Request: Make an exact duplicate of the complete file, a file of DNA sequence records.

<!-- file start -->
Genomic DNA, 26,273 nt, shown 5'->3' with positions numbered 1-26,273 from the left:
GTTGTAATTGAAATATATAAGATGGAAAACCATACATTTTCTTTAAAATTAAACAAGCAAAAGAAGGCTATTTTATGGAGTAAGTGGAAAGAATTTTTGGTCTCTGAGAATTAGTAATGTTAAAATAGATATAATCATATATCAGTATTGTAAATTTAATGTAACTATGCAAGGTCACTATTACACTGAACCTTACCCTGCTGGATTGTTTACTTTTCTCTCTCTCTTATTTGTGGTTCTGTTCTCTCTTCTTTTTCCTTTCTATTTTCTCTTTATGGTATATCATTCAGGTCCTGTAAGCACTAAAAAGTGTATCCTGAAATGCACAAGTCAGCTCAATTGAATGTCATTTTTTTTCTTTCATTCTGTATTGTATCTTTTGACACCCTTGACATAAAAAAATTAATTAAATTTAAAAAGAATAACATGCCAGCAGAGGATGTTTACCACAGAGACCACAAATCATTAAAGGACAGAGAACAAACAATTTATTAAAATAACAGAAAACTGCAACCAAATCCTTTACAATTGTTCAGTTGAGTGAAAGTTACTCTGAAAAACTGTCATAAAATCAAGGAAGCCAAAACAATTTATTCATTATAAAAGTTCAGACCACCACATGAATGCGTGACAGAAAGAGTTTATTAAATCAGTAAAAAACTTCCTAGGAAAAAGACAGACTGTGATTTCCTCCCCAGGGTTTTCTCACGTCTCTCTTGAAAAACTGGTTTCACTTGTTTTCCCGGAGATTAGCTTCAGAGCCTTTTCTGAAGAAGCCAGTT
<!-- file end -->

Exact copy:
Genomic DNA, 26,273 nt, shown 5'->3' with positions numbered 1-26,273 from the left:
GTTGTAATTGAAATATATAAGATGGAAAACCATACATTTTCTTTAAAATTAAACAAGCAAAAGAAGGCTATTTTATGGAGTAAGTGGAAAGAATTTTTGGTCTCTGAGAATTAGTAATGTTAAAATAGATATAATCATATATCAGTATTGTAAATTTAATGTAACTATGCAAGGTCACTATTACACTGAACCTTACCCTGCTGGATTGTTTACTTTTCTCTCTCTCTTATTTGTGGTTCTGTTCTCTCTTCTTTTTCCTTTCTATTTTCTCTTTATGGTATATCATTCAGGTCCTGTAAGCACTAAAAAGTGTATCCTGAAATGCACAAGTCAGCTCAATTGAATGTCATTTTTTTTCTTTCATTCTGTATTGTATCTTTTGACACCCTTGACATAAAAAAATTAATTAAATTTAAAAAGAATAACATGCCAGCAGAGGATGTTTACCACAGAGACCACAAATCATTAAAGGACAGAGAACAAACAATTTATTAAAATAACAGAAAACTGCAACCAAATCCTTTACAATTGTTCAGTTGAGTGAAAGTTACTCTGAAAAACTGTCATAAAATCAAGGAAGCCAAAACAATTTATTCATTATAAAAGTTCAGACCACCACATGAATGCGTGACAGAAAGAGTTTATTAAATCAGTAAAAAACTTCCTAGGAAAAAGACAGACTGTGATTTCCTCCCCAGGGTTTTCTCACGTCTCTCTTGAAAAACTGGTTTCACTTGTTTTCCCGGAGATTAGCTTCAGAGCCTTTTCTGAAGAAGCCAGTT